There was once a time when the world did not have access to the Internet let alone any sort of app. Even after the Internet was introduced to us, it took quite some time for social media sites to come up as well as set their apps. And now, the world has changed and how! Even kids have access to the Internet and multiple apps. Now, while technology may certainly have helped make things a lot easier for people, it has apparently led to disorders among teens.
Wondering what we're talking about? A new study has found that teens who spend a lot of time on social media apps like Snapchat and Instagram are a lot more likely to develop eating disorders. In fact, the study claims to have scientific backing and states that not only are kids susceptible to eating disorders but even body image issues due to their use of these social media apps.
"Social media is leading young adolescent girls and boys down a worrying path towards developing body image issues and eating disorder behaviours - even though they are smartphone savvy", stated the study published in the International Journal of Eating Disorders. The study was also able to find that apps like Instagram and Snapchat that focused strongly on image posting and viewing options were used the most and also held the most risk when it came to influencing teens.
For the study, the researchers conducted a survey on around 996 Year 7 and 8 ‘middle school’ adolescents. These teens were asked about their use of apps like Instagram, Facebook, Tumblr and Snapchat. It was found that eating behaviour disorders were reported by nearly 51.7 per cent of girls, and 45 per cent of the boys. Most of them had started opting for strict exercise and were even skipping meals so as to stay "in shape".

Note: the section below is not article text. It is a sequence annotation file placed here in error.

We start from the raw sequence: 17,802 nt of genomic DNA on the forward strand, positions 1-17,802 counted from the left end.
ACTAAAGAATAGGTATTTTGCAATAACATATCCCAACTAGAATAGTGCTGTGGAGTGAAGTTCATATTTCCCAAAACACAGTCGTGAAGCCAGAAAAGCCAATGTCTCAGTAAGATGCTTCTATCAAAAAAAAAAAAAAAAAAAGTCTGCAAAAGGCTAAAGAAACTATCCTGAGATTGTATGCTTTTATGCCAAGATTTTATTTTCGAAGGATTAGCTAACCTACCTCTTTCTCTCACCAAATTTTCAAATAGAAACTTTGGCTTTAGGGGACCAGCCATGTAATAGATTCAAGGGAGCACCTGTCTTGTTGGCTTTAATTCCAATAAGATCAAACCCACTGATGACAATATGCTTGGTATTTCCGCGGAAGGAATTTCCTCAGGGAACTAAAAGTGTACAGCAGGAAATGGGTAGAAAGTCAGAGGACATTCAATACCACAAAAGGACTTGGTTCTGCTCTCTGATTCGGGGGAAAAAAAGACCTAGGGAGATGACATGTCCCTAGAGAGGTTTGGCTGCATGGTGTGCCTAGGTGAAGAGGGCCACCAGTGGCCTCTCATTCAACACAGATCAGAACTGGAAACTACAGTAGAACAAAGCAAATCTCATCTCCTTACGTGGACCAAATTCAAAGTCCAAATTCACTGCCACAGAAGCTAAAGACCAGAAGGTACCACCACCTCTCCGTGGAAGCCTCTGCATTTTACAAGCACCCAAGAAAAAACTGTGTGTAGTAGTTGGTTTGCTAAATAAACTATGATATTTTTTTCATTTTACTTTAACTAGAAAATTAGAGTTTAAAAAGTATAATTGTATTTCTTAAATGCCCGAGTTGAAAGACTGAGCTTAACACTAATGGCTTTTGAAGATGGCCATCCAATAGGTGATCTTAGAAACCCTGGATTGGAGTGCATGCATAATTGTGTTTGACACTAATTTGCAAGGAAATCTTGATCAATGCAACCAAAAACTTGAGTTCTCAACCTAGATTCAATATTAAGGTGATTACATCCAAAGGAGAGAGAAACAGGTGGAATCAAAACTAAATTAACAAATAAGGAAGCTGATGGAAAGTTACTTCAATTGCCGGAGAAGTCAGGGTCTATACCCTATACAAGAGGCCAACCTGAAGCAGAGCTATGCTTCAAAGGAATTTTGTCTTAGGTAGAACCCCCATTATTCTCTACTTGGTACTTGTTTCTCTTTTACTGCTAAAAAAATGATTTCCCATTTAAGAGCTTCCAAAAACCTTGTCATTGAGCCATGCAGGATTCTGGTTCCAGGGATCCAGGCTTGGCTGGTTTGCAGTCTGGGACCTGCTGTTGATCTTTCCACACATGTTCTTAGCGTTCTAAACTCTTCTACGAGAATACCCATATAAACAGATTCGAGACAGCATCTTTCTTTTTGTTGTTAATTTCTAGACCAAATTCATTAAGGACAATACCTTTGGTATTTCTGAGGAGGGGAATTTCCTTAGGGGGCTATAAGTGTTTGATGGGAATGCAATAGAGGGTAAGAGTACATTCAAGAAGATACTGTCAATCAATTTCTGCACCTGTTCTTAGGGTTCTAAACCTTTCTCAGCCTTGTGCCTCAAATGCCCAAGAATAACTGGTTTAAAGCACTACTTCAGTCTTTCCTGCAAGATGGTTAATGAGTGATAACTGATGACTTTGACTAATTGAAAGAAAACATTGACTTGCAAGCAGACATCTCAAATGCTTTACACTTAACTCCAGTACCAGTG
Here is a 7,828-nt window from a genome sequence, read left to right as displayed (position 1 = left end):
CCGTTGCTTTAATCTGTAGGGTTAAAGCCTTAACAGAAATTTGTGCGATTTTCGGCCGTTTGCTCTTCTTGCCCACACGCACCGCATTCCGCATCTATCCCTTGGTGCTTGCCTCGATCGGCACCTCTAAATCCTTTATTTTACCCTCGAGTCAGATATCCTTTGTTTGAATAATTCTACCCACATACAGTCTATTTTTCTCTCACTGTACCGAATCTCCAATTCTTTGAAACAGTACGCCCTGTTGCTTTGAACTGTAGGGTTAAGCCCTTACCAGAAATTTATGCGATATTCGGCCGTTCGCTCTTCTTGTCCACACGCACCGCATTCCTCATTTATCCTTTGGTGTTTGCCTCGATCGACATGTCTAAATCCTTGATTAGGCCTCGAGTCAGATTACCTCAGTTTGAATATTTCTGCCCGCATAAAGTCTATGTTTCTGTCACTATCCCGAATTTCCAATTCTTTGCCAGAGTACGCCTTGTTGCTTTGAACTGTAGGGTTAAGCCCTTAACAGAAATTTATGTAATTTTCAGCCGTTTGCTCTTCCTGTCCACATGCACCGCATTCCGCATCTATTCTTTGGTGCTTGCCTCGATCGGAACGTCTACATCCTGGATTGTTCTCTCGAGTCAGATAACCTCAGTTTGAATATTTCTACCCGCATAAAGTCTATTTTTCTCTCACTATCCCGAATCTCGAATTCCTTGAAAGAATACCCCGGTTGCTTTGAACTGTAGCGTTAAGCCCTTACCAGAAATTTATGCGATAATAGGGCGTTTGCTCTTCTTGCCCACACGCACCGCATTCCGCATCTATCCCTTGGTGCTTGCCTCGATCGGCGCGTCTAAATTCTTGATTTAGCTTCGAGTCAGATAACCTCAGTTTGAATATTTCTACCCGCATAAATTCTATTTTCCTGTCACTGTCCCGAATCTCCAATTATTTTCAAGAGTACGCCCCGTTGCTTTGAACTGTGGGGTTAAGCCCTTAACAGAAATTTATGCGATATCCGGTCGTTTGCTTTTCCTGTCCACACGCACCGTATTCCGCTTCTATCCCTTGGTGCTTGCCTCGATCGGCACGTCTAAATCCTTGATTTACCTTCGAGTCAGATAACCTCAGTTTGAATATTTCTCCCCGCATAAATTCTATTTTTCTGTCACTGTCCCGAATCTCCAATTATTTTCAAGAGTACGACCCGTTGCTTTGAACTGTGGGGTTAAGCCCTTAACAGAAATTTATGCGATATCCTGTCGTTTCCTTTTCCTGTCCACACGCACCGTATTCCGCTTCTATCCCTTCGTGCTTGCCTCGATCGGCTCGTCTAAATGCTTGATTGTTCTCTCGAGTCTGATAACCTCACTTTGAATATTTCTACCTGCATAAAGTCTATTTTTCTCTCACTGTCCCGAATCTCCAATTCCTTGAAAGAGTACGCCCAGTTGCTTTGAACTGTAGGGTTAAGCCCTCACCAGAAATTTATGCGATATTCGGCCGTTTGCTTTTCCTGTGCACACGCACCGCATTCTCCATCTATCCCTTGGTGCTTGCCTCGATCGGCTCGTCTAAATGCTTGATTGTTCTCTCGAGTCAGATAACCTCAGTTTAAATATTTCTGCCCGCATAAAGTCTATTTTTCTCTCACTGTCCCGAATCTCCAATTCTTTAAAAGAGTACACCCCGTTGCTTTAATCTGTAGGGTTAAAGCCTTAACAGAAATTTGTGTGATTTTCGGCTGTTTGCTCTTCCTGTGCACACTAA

In fact, it was even found that although more than half of the kids were below 13 years of age, nearly 75.4 per cent of girls and 69.9 per cent of boys had at least one social media account, the most common one being Instagram. A senior psychologist also stated that the more social media accounts these kids had, the higher their chances were of developing disorders relating to eating habits and body image.
“A key component of preventing eating disorders is to give the message that our self-worth should be defined by a mix of our abilities, values and relationships,” said lead author Dr Simon Wilksch. He also said that social media encourages these teens to focus more on their appearance and that, “to find these clear associations between disordered eating and social media use in young adolescent girls and boys suggests that much more needs to be done to increase resilience in young people to become less adversely impacted by social media pressures.”
Well, this goes to prove that social media hasn't been as helpful as we believe it to be. While it may provide great platforms for people to connect with each other, one must also understand that the key lies in moderation. Stay tuned for more updates.